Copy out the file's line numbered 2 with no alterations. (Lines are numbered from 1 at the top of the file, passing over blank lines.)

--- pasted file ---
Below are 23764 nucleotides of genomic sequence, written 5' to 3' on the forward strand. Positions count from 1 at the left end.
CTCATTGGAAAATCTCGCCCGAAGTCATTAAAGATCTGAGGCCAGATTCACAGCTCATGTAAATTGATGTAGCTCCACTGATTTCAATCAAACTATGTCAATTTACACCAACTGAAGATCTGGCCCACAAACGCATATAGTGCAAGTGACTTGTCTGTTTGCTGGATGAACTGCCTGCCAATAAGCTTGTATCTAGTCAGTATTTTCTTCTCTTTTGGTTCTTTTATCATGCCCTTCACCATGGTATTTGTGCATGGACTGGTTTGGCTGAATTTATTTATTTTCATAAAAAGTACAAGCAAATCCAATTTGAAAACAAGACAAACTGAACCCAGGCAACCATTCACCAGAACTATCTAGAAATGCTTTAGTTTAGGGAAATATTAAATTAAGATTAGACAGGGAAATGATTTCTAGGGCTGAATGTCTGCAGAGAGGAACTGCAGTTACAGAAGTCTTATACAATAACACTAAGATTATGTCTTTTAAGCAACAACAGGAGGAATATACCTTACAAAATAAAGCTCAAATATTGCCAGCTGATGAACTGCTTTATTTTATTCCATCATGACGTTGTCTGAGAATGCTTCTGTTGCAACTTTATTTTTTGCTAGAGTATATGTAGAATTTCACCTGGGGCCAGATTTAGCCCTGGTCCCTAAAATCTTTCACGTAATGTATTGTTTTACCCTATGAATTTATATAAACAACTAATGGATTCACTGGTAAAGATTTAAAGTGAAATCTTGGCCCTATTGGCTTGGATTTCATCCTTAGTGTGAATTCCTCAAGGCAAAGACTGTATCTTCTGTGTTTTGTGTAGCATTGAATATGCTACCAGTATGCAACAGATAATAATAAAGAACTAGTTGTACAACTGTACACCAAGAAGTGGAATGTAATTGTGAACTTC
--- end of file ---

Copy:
CTCATTGGAAAATCTCGCCCGAAGTCATTAAAGATCTGAGGCCAGATTCACAGCTCATGTAAATTGATGTAGCTCCACTGATTTCAATCAAACTATGTCAATTTACACCAACTGAAGATCTGGCCCACAAACGCATATAGTGCAAGTGACTTGTCTGTTTGCTGGATGAACTGCCTGCCAATAAGCTTGTATCTAGTCAGTATTTTCTTCTCTTTTGGTTCTTTTATCATGCCCTTCACCATGGTATTTGTGCATGGACTGGTTTGGCTGAATTTATTTATTTTCATAAAAAGTACAAGCAAATCCAATTTGAAAACAAGACAAACTGAACCCAGGCAACCATTCACCAGAACTATCTAGAAATGCTTTAGTTTAGGGAAATATTAAATTAAGATTAGACAGGGAAATGATTTCTAGGGCTGAATGTCTGCAGAGAGGAACTGCAGTTACAGAAGTCTTATACAATAACACTAAGATTATGTCTTTTAAGCAACAACAGGAGGAATATACCTTACAAAATAAAGCTCAAATATTGCCAGCTGATGAACTGCTTTATTTTATTCCATCATGACGTTGTCTGAGAATGCTTCTGTTGCAACTTTATTTTTTGCTAGAGTATATGTAGAATTTCACCTGGGGCCAGATTTAGCCCTGGTCCCTAAAATCTTTCACGTAATGTATTGTTTTACCCTATGAATTTATATAAACAACTAATGGATTCACTGGTAAAGATTTAAAGTGAAATCTTGGCCCTATTGGCTTGGATTTCATCCTTAGTGTGAATTCCTCAAGGCAAAGACTGTATCTTCTGTGTTTTGTGTAGCATTGAATATGCTACCAGTATGCAACAGATAATAATAAAGAACTAGTTGTACAACTGTACACCAAGAAGTGGAATGTAATTGTGAACTTC